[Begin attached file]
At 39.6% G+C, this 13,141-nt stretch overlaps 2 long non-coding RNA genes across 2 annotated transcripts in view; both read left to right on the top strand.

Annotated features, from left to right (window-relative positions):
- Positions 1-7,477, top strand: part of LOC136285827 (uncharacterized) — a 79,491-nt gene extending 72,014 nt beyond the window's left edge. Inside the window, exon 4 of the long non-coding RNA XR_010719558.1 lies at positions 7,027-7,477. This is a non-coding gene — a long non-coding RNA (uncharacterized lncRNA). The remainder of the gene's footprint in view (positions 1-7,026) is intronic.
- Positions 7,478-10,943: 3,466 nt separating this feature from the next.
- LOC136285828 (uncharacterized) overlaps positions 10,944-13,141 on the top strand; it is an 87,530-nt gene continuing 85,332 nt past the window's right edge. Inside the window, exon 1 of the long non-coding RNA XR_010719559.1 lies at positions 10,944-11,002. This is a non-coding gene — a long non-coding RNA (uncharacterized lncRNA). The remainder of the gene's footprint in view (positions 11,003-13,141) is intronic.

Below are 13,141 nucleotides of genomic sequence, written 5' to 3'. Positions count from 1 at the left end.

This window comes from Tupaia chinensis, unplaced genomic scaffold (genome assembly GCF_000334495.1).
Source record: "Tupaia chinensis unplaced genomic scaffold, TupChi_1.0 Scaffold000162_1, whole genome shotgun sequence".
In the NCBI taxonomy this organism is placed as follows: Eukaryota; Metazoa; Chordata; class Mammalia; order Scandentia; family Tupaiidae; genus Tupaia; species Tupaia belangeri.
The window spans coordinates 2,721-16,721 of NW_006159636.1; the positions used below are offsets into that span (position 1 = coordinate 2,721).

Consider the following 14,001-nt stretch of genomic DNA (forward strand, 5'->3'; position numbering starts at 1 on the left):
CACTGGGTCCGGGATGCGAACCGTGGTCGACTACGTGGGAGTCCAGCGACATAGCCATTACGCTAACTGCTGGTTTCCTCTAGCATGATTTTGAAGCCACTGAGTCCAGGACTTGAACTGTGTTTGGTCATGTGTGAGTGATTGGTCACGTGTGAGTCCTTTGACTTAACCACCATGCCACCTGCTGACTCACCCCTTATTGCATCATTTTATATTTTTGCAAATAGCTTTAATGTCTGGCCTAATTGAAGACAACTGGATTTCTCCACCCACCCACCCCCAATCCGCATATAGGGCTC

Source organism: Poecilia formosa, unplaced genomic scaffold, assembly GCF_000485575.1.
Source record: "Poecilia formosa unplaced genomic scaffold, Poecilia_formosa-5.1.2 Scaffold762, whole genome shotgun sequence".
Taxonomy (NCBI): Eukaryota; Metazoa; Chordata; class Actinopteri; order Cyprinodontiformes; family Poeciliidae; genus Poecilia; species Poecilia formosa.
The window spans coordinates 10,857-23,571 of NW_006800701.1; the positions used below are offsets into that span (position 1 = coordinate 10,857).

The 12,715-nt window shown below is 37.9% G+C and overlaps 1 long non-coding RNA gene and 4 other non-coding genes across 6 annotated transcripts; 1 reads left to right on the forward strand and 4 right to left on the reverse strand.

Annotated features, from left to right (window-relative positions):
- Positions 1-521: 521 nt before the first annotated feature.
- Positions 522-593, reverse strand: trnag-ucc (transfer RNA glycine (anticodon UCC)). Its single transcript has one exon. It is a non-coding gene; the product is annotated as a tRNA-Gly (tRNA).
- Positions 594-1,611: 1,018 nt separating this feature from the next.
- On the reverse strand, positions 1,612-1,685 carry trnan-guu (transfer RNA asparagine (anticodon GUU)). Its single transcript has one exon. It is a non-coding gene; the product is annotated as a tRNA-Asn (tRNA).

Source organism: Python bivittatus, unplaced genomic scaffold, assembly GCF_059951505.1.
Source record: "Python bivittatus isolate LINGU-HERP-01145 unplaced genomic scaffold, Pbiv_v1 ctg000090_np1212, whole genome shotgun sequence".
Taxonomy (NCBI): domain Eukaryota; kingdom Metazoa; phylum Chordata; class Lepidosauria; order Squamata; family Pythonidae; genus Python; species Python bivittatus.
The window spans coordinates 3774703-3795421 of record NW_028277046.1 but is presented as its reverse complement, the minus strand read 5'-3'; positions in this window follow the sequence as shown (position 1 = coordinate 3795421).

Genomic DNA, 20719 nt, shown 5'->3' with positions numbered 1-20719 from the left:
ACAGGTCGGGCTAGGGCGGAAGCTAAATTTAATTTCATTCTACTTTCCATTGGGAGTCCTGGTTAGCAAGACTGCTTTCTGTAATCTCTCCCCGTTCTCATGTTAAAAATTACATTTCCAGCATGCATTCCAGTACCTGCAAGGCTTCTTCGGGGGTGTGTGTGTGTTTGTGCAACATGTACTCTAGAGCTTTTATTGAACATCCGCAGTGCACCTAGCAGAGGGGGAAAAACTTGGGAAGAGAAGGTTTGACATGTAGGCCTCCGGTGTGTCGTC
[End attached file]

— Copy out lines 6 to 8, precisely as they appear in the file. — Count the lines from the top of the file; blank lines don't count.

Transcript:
Below are 13,141 nucleotides of genomic sequence, written 5' to 3'. Positions count from 1 at the left end.

This window comes from Tupaia chinensis, unplaced genomic scaffold (genome assembly GCF_000334495.1).
Source record: "Tupaia chinensis unplaced genomic scaffold, TupChi_1.0 Scaffold000162_1, whole genome shotgun sequence".